<br />
- Semantic Segmentation: Associate every pixel in an input image with a class label<br />
<br />
- Instance Segmentation: Associate every pixel in an input image to a specific object<br />
<br />
[[File:instance segmentation.png | center]]<br />
<div align="center">Figure 1: Visual Perception tasks</div><br />
<br />
<br />
Mask RCNN is a deep neural network architecture for Instance Segmentation.<br />
<br />
== Related Work == <br />
Region Proposal Network: A Region Proposal Network (RPN) takes an image (of any size) as input and outputs a set of rectangular object proposals, each with an objectness score.<br />
<br />
ROI Pooling: The main use of ROI Pooling is to adjust the proposal to a uniform size. It’s better for the subsequent network to process. It maps the proposal to the corresponding position of the feature map, divide the mapped area into sections of the same size, and performs max pooling or average pooling operations on each section.<br />
<br />
Faster R-CNN: Faster R-CNN consists of two stages. The first stage, called a Region Proposal Network, proposes candidate object bounding boxes. <br />
The second stage, which is in essence Fast R-CNN, extracts features using RoIPool from each candidate box and performs classification and bounding-box regression. The features used by both stages can be shared for faster inference.<br />
<br />
[[File:FasterRCNN.png | center]]<br />
<div align="center">Figure 2: Faster RCNN architecture</div><br />
<br />
<br />
ResNet-FPN: FPN uses a top-down architecture with lateral connections to build an in-network feature pyramid from a single-scale input. FPN is actually a general architecture that can be used in conjunction with various networks, such as VGG, ResNet, etc. Faster R-CNN with an FPN backbone extracts RoI features from different levels of the feature pyramid according to their scale, but otherwise, the rest of the approach is similar to vanilla ResNet. Using a ResNet-FPN backbone for feature extraction with Mask RCNN gives excellent gains in both accuracy and speed.<br />
<br />
[[File:ResNetFPN.png | center]]<br />
<div align="center">Figure 3: ResNetFPN architecture</div><br />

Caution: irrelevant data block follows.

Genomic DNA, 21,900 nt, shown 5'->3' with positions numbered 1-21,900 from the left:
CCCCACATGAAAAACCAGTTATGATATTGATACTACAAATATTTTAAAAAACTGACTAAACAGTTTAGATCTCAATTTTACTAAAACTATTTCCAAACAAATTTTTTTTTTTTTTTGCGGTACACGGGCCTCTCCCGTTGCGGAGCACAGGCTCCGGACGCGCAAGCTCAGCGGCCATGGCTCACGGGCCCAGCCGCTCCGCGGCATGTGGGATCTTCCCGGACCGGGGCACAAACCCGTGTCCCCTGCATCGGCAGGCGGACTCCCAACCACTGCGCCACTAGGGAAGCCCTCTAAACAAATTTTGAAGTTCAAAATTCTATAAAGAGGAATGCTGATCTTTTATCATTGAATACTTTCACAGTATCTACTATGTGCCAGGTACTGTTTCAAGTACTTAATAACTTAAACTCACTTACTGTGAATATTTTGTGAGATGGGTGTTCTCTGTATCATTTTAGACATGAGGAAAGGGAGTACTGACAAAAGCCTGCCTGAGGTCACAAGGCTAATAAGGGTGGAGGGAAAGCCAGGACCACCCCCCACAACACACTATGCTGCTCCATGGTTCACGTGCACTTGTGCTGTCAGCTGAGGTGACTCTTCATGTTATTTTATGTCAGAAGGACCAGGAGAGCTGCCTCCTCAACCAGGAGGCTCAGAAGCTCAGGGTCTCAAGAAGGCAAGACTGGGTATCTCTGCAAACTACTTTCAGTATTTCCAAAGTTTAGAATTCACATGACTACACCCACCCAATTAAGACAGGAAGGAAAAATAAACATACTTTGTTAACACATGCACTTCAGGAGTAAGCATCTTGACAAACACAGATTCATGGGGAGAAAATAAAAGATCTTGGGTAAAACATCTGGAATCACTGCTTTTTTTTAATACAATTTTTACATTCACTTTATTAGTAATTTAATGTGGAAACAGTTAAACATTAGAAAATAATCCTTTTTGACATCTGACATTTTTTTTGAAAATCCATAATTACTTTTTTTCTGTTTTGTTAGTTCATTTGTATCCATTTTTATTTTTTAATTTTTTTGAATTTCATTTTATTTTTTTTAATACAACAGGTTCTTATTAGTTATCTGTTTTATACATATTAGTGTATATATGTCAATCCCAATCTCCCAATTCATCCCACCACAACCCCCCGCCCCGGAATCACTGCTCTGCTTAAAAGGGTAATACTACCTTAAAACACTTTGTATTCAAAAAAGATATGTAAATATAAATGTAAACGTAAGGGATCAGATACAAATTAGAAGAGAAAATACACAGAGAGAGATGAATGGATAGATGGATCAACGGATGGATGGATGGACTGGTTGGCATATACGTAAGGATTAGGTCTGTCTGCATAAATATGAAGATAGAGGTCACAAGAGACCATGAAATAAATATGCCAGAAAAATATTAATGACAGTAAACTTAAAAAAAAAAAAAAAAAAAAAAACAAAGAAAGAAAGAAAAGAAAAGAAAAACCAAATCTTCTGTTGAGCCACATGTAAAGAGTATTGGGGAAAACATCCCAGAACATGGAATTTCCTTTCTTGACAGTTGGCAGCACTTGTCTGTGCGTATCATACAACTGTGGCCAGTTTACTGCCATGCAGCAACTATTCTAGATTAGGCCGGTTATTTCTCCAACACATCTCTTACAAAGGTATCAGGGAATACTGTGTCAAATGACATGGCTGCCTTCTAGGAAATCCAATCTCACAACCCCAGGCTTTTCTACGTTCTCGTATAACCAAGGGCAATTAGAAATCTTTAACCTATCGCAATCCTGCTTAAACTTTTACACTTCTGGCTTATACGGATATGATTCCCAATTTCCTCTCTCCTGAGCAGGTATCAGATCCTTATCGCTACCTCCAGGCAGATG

<br />
== Model Architecture == <br />
The structure of mask R-CNN is quite similar to the structure of faster R-CNN. <br />
Faster R-CNN has two stages, the RPN(Region Proposal Network) first proposes candidate object bounding boxes. Then RoIPool extracts the features from these boxes. After the features are extracted, these features data can be analyzed using classification and bounding-box regression. Mask R-CNN shares the identical first stage. But the second stage is adjusted to tackle the issue of simplifying stages pipeline. Instead of only performing classification and bounding-box regression, it also outputs a binary mask for each RoI.<br />
<br />
The important concept here is that, for most recent network systems, there's a certain order to follow when performing classification <br />
and regression, because classification depends on mask predictions. Mask R-CNN, on the other hand, applies bounding-box classification and <br />
regression in parallel, which effectively simplifies the multi-stage pipeline of the original R-CNN. And just for comparison, a complete R-CNN pipeline stages involve: 1. Make region proposals; 2. Feature extraction from region proposals; 3. SVM for object classification; 4. Bounding box regression. In conclusion, stage 3 and 4 are adjusted to simplify the network procedures.<br />
<br />
The system follows the multi-task loss, which by formula equals classification loss plus bounding-box loss plus the average binary cross-entropy loss.<br />
One thing worth noticing is that for other network systems, those masks across classes compete with each other, but in this particular case, with a <br />
per-pixel sigmoid and a binary loss the masks across classes no longer compete, which makes this formula the key for good instance segmentation results.<br />
<br />
Another important concept involved is called RoIAlign. This concept is useful in stage 2 where the RoIPool extracts <br />
features from bounding-boxes. For each RoI as input, there will be a mask and a feature map as output. The mask is obtained using the FCN(Fully Convolutional Network) and the feature map is obtained using the RoIPool. The mask helps with spatial layout, which is crucial to pixel-to-pixel correspondence. The two things we desire along the procedure are: pixel-to-pixel correspondence; no quantization is performed on any coordinates involved in the RoI, its bins, or the sampling points. Pixel-to-pixel correspondence makes sure that the input and output match in size. If there is a size difference, there will be information loss, and coordinates cannot be matched. Also, instead of quantization, the coordinates are computed using bilinear interpolation to guarantee spatial correspondence.<br />
<br />
The network architecture utilized are called ResNet and ResNeXt. The depth can be either 50 or 101. ResNet-FPN(Feature Pyramid Network) is used for feature extraction. <br />
<br />